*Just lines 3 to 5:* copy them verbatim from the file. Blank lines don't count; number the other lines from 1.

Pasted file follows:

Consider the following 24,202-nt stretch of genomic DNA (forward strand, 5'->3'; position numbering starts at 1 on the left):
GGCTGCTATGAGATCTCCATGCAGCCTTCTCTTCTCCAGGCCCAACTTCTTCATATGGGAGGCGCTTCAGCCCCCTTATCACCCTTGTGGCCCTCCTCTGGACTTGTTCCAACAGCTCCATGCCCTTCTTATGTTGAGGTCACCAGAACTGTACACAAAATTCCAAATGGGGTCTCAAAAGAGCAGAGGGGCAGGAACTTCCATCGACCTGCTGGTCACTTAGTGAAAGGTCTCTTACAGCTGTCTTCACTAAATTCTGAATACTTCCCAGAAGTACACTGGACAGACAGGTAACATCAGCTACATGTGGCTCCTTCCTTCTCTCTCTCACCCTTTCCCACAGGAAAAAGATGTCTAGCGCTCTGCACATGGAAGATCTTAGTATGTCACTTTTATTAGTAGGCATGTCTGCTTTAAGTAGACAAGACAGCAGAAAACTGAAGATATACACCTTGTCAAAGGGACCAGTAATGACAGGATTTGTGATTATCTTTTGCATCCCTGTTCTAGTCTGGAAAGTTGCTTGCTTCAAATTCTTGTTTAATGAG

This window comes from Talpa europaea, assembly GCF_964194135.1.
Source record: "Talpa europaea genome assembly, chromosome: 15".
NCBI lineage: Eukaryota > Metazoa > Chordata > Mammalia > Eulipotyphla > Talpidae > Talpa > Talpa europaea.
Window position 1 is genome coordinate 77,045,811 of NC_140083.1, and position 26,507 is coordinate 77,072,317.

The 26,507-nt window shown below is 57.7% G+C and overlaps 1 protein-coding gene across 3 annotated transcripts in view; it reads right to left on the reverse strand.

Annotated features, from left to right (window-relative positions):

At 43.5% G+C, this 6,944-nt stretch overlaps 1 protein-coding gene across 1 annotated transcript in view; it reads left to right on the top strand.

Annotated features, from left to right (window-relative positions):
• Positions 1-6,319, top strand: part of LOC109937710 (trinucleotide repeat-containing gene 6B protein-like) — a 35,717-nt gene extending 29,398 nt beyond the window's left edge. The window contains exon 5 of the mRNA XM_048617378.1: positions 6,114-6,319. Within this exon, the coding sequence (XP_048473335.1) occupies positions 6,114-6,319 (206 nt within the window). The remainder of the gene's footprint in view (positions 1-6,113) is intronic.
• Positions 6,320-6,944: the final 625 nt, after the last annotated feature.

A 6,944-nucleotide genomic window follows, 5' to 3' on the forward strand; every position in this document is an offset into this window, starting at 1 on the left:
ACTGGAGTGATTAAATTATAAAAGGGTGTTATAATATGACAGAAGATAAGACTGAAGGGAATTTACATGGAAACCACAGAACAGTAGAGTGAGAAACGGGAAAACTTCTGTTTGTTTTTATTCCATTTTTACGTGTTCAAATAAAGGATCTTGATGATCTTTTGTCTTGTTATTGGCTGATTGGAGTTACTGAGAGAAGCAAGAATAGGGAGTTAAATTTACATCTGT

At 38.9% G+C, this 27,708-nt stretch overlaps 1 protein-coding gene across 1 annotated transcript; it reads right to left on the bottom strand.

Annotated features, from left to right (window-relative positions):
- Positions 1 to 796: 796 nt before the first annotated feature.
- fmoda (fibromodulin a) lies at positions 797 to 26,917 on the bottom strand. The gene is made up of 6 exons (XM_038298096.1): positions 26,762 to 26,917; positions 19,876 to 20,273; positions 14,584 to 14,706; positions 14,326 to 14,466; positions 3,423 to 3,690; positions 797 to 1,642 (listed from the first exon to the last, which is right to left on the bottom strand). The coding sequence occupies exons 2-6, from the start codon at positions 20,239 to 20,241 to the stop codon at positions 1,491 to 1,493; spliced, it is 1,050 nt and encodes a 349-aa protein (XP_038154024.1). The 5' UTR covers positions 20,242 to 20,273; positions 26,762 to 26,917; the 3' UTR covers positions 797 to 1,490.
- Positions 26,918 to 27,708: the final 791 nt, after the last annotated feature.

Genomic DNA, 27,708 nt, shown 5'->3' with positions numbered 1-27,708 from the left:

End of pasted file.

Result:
This window comes from Talpa europaea, assembly GCF_964194135.1.
Source record: "Talpa europaea genome assembly, chromosome: 15".
NCBI lineage: Eukaryota > Metazoa > Chordata > Mammalia > Eulipotyphla > Talpidae > Talpa > Talpa europaea.